Park City and boys soccer on probation
June 23, 2007
It was a season full of unsportsmanlike behavior for boys’ soccer according to the Utah High School Activities Association (UHSAA) and now the entire sport will be paying for it, especially Park City.
The Miners, along with three other schools were slapped with $500 fines and reprimands by the state governing body for specific incidents during the season regarding unsportsmanlike conduct. The cited schools will also play two fewer games in the regular season. Statewide, all high school boys’ soccer programs will serve a one-year suspension for unsportsmanlike behavior on behalf of everyone involved players, coaches, fans and administration.
"It’s a great lesson," said Park City High School Athletic Director Doug Payne as the penalties were handed down.
According to Rob Cuff, UHSAA assistant director, the season ejection report was downright alarming.
A whopping 111 players and coaches were ejected form high school games this year. Cuff says that is the highest number ever since soccer was added as a sanctioned high school sport in Utah in 1983. Cuff says that the sport will be on probation indefinitely, with a review taking place at the end of the 2008 season to reassess lifting or extending the penalties. He says if soccer doesn’t clean up its act, the number of season games could be reduced from 16 to 14.
The Miners were cited for an incident during the state playoffs during which a member of the team allegedly spit on an official and made an obscene gesture at the crowd. Jordan, Dixie and Bonneville were also penalized for similar displays of bad sportsmanship at other playoff games. According to Cuff, all of the schools will have the right to a hearing to appeal those penalties in the fall.
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"The board will listen to what they’ve done and lift the penalty or add more," Cuff said.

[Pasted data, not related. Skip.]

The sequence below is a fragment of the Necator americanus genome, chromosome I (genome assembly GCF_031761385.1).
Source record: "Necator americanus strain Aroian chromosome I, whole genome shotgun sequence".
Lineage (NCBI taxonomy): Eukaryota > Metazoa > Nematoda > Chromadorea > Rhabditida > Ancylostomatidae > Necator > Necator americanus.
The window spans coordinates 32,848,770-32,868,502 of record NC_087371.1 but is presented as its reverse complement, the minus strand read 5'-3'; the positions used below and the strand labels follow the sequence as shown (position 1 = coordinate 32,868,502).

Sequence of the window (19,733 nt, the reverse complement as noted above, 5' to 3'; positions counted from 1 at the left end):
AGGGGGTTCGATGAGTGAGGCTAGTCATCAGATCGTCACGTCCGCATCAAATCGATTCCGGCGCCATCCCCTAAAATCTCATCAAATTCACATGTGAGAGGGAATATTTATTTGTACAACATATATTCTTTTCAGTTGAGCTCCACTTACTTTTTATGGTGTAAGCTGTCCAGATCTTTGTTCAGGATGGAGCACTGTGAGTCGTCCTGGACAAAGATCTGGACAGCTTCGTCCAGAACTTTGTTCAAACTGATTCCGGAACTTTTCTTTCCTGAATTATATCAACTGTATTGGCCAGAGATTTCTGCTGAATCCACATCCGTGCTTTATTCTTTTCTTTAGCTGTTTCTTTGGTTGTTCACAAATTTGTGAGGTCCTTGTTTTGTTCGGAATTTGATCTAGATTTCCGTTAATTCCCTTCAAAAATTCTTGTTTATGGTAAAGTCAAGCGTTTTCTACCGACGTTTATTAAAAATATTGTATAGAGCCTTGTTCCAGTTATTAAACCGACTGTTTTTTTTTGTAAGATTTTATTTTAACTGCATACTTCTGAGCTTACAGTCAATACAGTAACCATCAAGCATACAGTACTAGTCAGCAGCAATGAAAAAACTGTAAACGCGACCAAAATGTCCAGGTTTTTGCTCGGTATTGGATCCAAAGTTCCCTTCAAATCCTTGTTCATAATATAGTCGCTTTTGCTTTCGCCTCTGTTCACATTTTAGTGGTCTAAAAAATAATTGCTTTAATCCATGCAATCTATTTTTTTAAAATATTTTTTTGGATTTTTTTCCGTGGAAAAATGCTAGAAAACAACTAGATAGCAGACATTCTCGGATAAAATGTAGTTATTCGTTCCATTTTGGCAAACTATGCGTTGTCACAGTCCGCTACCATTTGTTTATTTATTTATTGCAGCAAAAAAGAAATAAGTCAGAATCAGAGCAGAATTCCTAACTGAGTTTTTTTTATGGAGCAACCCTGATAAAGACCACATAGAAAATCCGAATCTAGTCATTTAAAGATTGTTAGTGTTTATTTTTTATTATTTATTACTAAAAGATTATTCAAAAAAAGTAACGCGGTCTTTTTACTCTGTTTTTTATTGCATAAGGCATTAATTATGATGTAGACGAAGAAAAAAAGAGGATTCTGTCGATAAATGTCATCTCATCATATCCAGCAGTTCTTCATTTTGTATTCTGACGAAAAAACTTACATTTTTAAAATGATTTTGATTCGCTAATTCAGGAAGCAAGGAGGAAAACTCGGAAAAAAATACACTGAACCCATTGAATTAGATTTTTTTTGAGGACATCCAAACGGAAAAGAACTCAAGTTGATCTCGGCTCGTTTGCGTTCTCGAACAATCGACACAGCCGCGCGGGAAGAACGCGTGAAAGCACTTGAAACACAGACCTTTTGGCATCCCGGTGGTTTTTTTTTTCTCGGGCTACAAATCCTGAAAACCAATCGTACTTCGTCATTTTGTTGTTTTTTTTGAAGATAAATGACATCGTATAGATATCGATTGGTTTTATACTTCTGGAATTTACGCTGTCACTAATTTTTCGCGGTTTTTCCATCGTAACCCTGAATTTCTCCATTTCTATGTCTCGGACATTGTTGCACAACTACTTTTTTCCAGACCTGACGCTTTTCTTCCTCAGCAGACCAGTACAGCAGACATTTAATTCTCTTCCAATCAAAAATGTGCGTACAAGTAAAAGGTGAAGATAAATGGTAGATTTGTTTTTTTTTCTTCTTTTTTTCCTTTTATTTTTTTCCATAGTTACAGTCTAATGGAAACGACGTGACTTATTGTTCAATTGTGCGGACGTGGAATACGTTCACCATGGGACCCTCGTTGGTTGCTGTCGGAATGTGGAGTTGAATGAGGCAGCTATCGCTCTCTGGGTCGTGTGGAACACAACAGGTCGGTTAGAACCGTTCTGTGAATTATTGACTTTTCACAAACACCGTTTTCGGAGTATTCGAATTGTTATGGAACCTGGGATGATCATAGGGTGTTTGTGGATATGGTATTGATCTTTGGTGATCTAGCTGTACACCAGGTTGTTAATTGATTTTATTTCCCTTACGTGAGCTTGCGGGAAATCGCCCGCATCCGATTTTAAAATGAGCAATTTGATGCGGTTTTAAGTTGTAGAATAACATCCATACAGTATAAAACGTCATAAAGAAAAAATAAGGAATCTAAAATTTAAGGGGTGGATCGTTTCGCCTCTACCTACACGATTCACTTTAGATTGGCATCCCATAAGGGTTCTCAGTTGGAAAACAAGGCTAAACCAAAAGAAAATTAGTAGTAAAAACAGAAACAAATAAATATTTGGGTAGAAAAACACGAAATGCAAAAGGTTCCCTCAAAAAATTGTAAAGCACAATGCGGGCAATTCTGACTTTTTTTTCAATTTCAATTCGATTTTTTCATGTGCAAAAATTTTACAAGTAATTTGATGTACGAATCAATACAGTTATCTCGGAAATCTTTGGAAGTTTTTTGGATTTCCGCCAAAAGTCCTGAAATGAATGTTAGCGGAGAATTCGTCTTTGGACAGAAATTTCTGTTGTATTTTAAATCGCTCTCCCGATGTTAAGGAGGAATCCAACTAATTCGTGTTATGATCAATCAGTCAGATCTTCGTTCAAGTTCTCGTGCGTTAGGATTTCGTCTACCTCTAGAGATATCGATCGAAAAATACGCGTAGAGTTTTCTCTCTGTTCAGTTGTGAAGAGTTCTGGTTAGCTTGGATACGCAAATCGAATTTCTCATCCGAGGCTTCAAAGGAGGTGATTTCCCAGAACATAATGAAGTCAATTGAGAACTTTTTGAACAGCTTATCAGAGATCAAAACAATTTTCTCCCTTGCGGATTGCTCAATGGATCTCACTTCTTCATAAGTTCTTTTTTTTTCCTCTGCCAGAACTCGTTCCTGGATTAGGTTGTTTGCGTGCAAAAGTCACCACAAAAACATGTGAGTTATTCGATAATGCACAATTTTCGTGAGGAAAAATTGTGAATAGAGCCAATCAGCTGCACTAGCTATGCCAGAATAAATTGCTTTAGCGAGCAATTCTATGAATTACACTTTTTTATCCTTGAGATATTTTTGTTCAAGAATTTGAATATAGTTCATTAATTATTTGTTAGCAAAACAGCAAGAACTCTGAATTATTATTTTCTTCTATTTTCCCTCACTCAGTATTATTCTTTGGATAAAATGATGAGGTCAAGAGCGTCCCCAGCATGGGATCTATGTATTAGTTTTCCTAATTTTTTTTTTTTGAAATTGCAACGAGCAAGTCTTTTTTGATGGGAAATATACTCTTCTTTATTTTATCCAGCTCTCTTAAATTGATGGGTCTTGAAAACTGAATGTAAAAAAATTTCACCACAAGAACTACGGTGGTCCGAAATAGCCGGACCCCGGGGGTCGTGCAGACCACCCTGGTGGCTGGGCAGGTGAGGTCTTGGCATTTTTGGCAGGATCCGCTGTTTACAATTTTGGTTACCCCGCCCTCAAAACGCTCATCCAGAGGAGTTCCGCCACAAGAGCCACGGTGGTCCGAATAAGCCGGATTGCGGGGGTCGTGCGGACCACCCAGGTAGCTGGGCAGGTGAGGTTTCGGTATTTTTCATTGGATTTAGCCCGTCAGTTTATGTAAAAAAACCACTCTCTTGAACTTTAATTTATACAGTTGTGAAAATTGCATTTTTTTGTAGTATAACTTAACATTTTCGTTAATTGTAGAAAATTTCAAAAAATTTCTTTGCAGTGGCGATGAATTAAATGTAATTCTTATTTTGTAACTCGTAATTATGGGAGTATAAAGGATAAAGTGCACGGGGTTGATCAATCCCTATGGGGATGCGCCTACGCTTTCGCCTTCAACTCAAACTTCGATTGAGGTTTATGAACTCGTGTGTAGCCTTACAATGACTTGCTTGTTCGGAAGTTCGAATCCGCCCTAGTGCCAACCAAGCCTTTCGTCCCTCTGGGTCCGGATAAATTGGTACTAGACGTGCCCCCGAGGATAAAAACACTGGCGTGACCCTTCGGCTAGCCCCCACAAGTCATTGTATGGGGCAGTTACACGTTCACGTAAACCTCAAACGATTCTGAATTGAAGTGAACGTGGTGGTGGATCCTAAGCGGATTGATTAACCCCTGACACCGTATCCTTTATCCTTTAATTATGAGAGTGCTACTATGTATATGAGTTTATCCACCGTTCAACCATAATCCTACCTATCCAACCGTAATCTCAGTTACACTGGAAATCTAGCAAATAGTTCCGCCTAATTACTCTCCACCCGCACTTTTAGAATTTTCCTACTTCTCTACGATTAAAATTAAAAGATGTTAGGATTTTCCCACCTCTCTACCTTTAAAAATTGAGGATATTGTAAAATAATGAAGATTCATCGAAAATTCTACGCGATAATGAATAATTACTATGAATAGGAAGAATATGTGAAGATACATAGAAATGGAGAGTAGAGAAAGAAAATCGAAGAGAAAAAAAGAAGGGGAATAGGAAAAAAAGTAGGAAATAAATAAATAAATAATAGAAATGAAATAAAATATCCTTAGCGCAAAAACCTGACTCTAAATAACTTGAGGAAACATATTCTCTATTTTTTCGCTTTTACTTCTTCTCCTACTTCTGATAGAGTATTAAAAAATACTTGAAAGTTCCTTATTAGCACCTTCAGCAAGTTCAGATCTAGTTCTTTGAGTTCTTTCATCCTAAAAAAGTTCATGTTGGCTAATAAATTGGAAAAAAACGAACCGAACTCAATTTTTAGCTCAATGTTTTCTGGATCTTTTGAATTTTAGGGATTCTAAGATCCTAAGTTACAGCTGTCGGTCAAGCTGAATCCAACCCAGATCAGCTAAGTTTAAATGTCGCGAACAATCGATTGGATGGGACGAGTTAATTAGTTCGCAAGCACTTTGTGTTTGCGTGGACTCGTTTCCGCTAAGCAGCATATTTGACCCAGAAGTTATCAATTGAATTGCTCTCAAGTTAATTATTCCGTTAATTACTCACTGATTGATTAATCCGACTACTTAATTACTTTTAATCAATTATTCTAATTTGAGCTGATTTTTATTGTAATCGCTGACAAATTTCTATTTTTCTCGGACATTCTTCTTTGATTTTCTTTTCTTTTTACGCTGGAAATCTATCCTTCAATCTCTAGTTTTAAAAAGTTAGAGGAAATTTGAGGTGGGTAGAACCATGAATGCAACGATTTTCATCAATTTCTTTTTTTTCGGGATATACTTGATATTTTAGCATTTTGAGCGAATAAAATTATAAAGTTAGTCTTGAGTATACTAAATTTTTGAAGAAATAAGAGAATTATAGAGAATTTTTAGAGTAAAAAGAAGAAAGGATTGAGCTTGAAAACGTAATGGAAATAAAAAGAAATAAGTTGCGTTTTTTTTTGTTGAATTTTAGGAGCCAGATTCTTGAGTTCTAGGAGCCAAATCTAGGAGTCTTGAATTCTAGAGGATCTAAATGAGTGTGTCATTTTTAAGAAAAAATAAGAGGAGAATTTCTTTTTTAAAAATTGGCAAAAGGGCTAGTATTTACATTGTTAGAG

The fines and suspensions were sent to each school in the form of a letter to the principal. The school administration may choose to bring documentation or individuals to defend themselves at the hearing.
Payne said that the school will appeal the decision in August when prep sports start up again. He plans to show the school handled the situation internally and had remedied the problem.
"I think those results will resolve themselves as we move forward," Payne said.
The school has also made some changes. Mike Guetschow, the Park City High School head soccer coach for the past 10 years, was recently fired, In Region 10 meetings, Payne said that all of the schools have decided to address sportsmanship across the board. Also, following an earlier incident in the regular season, when a Park City player got in a verbal tangle with a Judge Memorial player, both schools paid $500 fines and the players involved received a two-game suspension.
"We were appalled and we appreciate their help, but here’s what we’ve done," Payne said.
Cuff also said that the UHSAA is looking at the administration of the sport as a whole and they will try to remedy the problem at all levels.